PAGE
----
Wawrinka faced a mountain of misery, carrying both a winless career record against Rafael Nadal and an ignominious 0-15 record against world No. 1 players into the Australian Open final but played fearless tennis and timed the ball beautifully in breaking through for his first Grand Slam title in his 36th major appearance. Wawrinka, who defeated defending champion Novak Djokovic in the quarterfinals, has reached the past eight or better in three of his last four majors and with Roger Federer back on board for Switzerland the pair could make a run for the Davis Cup.

Li couldn’t find the finish line in two prior Australian Open finals, but those setbacks -- particularly the 2013 final, when she scraped herself off the court after suffering a pair of left ankle injuries and banging the back of her head after a nasty fall -- strengthened her resolve as she joined Serena Williams, Jennifer Capriati and Monica Seles as the four woman in the Open era to win the Aussie Open after saving a match point. “In China, we say if you have a tough time, you pass that, it means you be so lucky,” Li , who will rise to a career-best No. 2 in the new WTA rankings, told reporters.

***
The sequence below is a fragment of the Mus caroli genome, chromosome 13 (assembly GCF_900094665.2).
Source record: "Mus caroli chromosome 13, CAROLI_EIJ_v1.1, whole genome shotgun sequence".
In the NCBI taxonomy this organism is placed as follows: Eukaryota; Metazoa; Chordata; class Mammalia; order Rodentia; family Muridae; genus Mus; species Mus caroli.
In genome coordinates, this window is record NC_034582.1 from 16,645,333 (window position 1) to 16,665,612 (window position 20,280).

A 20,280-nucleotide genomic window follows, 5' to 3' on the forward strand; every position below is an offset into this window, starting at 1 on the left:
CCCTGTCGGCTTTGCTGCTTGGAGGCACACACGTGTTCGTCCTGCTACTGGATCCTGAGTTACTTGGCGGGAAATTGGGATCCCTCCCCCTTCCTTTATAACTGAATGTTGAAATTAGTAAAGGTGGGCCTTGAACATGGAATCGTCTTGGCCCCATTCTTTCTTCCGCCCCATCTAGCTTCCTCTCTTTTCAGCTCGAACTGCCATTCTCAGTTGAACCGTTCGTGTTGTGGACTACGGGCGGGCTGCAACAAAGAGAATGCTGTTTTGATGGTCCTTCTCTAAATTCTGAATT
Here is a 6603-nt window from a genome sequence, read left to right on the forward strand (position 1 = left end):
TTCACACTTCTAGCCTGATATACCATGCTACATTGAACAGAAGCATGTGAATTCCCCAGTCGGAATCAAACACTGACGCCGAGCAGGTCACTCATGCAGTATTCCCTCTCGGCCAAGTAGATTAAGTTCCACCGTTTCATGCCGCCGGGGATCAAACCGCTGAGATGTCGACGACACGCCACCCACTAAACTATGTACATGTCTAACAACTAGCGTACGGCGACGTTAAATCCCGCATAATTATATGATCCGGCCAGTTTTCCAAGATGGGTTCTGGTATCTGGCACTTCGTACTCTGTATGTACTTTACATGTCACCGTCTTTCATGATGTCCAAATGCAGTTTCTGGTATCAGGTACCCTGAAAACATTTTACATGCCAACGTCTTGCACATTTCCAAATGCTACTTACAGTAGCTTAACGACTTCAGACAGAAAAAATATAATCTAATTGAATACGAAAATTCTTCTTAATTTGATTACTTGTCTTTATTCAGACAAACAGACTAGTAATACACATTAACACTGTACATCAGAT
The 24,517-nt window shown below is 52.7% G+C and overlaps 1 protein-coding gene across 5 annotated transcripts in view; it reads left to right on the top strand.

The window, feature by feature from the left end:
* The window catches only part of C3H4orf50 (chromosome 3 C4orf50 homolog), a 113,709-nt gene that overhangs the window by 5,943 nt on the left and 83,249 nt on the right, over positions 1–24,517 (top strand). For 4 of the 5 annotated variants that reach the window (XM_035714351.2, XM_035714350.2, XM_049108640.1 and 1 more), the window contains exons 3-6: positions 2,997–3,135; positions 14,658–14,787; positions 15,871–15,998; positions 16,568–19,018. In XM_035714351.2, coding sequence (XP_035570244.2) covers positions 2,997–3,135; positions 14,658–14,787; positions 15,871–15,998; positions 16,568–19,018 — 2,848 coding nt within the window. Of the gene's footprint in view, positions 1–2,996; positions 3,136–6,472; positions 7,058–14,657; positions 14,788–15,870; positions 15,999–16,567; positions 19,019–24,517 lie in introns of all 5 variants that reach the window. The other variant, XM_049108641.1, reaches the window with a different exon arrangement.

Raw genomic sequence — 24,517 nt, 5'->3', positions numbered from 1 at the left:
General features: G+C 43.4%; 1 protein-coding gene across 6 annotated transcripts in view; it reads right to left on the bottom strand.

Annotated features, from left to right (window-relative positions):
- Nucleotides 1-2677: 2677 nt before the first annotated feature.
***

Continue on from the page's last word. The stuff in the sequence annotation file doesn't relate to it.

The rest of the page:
Super G

Silver Medalist: Gael Monfils

A year ago, Monfils’ matches were jarring rides as he slapped his flying forehand around and slid to No. 108. He’s soared to a 12-2 start this season (with both losses coming to world No. 1 Rafael Nadal), reached two finals in three tournaments and dismissed No. 9 Richard Gasquet for the second time in five weeks to win his fifth title in Montpellier on Sunday. If the flashy thrill seeker can stay healthy, sharpen his second serve -- Monfils is 13th on at the ATP in first-serve points won (78 percent), but just 38th in second-serve points won (53 percent) -- and temper his flights of high-risk shot-making whimsy, he can continue an ascent back to the top 10.